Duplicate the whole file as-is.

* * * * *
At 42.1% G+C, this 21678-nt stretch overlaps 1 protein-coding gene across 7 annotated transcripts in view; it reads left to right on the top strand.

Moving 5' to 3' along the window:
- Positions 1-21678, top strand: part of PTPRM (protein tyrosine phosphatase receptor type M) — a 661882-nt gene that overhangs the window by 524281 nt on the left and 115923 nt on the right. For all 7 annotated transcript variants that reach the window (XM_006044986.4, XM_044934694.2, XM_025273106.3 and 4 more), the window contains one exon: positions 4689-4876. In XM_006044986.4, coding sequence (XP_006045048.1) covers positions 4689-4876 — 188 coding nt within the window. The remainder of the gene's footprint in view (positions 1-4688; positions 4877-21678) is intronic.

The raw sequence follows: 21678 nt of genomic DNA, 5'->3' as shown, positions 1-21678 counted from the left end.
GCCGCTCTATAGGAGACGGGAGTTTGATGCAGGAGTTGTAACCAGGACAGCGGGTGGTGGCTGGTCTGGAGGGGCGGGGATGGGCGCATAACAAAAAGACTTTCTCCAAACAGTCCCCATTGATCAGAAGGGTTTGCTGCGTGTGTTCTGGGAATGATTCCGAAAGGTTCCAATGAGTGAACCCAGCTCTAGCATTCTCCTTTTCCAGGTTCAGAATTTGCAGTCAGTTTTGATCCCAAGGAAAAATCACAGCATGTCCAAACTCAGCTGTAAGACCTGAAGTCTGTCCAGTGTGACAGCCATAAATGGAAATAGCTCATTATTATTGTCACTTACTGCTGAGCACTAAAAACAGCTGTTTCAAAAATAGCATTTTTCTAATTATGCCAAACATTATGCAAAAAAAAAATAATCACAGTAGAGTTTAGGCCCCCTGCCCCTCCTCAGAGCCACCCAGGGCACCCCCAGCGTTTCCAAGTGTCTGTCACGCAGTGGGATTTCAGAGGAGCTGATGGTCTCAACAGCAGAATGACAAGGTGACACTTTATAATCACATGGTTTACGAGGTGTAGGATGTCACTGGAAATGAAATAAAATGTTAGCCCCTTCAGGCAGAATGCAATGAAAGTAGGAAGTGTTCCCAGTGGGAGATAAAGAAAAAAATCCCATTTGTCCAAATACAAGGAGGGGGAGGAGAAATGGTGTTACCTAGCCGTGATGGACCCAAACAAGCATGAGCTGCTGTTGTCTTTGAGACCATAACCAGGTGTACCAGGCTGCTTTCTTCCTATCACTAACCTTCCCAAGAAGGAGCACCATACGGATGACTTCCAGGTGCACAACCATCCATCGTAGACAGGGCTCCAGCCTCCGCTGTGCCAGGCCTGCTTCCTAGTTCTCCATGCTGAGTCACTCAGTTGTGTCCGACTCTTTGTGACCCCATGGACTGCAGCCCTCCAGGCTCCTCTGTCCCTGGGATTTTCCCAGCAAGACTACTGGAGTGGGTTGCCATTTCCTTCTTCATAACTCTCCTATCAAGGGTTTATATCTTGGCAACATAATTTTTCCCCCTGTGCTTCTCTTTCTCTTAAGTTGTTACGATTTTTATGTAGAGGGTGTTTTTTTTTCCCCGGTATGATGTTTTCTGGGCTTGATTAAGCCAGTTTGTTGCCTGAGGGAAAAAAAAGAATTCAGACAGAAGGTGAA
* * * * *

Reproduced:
At 42.1% G+C, this 21678-nt stretch overlaps 1 protein-coding gene across 7 annotated transcripts in view; it reads left to right on the top strand.

Moving 5' to 3' along the window:
- Positions 1-21678, top strand: part of PTPRM (protein tyrosine phosphatase receptor type M) — a 661882-nt gene that overhangs the window by 524281 nt on the left and 115923 nt on the right. For all 7 annotated transcript variants that reach the window (XM_006044986.4, XM_044934694.2, XM_025273106.3 and 4 more), the window contains one exon: positions 4689-4876. In XM_006044986.4, coding sequence (XP_006045048.1) covers positions 4689-4876 — 188 coding nt within the window. The remainder of the gene's footprint in view (positions 1-4688; positions 4877-21678) is intronic.

The raw sequence follows: 21678 nt of genomic DNA, 5'->3' as shown, positions 1-21678 counted from the left end.
GCCGCTCTATAGGAGACGGGAGTTTGATGCAGGAGTTGTAACCAGGACAGCGGGTGGTGGCTGGTCTGGAGGGGCGGGGATGGGCGCATAACAAAAAGACTTTCTCCAAACAGTCCCCATTGATCAGAAGGGTTTGCTGCGTGTGTTCTGGGAATGATTCCGAAAGGTTCCAATGAGTGAACCCAGCTCTAGCATTCTCCTTTTCCAGGTTCAGAATTTGCAGTCAGTTTTGATCCCAAGGAAAAATCACAGCATGTCCAAACTCAGCTGTAAGACCTGAAGTCTGTCCAGTGTGACAGCCATAAATGGAAATAGCTCATTATTATTGTCACTTACTGCTGAGCACTAAAAACAGCTGTTTCAAAAATAGCATTTTTCTAATTATGCCAAACATTATGCAAAAAAAAAATAATCACAGTAGAGTTTAGGCCCCCTGCCCCTCCTCAGAGCCACCCAGGGCACCCCCAGCGTTTCCAAGTGTCTGTCACGCAGTGGGATTTCAGAGGAGCTGATGGTCTCAACAGCAGAATGACAAGGTGACACTTTATAATCACATGGTTTACGAGGTGTAGGATGTCACTGGAAATGAAATAAAATGTTAGCCCCTTCAGGCAGAATGCAATGAAAGTAGGAAGTGTTCCCAGTGGGAGATAAAGAAAAAAATCCCATTTGTCCAAATACAAGGAGGGGGAGGAGAAATGGTGTTACCTAGCCGTGATGGACCCAAACAAGCATGAGCTGCTGTTGTCTTTGAGACCATAACCAGGTGTACCAGGCTGCTTTCTTCCTATCACTAACCTTCCCAAGAAGGAGCACCATACGGATGACTTCCAGGTGCACAACCATCCATCGTAGACAGGGCTCCAGCCTCCGCTGTGCCAGGCCTGCTTCCTAGTTCTCCATGCTGAGTCACTCAGTTGTGTCCGACTCTTTGTGACCCCATGGACTGCAGCCCTCCAGGCTCCTCTGTCCCTGGGATTTTCCCAGCAAGACTACTGGAGTGGGTTGCCATTTCCTTCTTCATAACTCTCCTATCAAGGGTTTATATCTTGGCAACATAATTTTTCCCCCTGTGCTTCTCTTTCTCTTAAGTTGTTACGATTTTTATGTAGAGGGTGTTTTTTTTTCCCCGGTATGATGTTTTCTGGGCTTGATTAAGCCAGTTTGTTGCCTGAGGGAAAAAAAAGAATTCAGACAGAAGGTGAA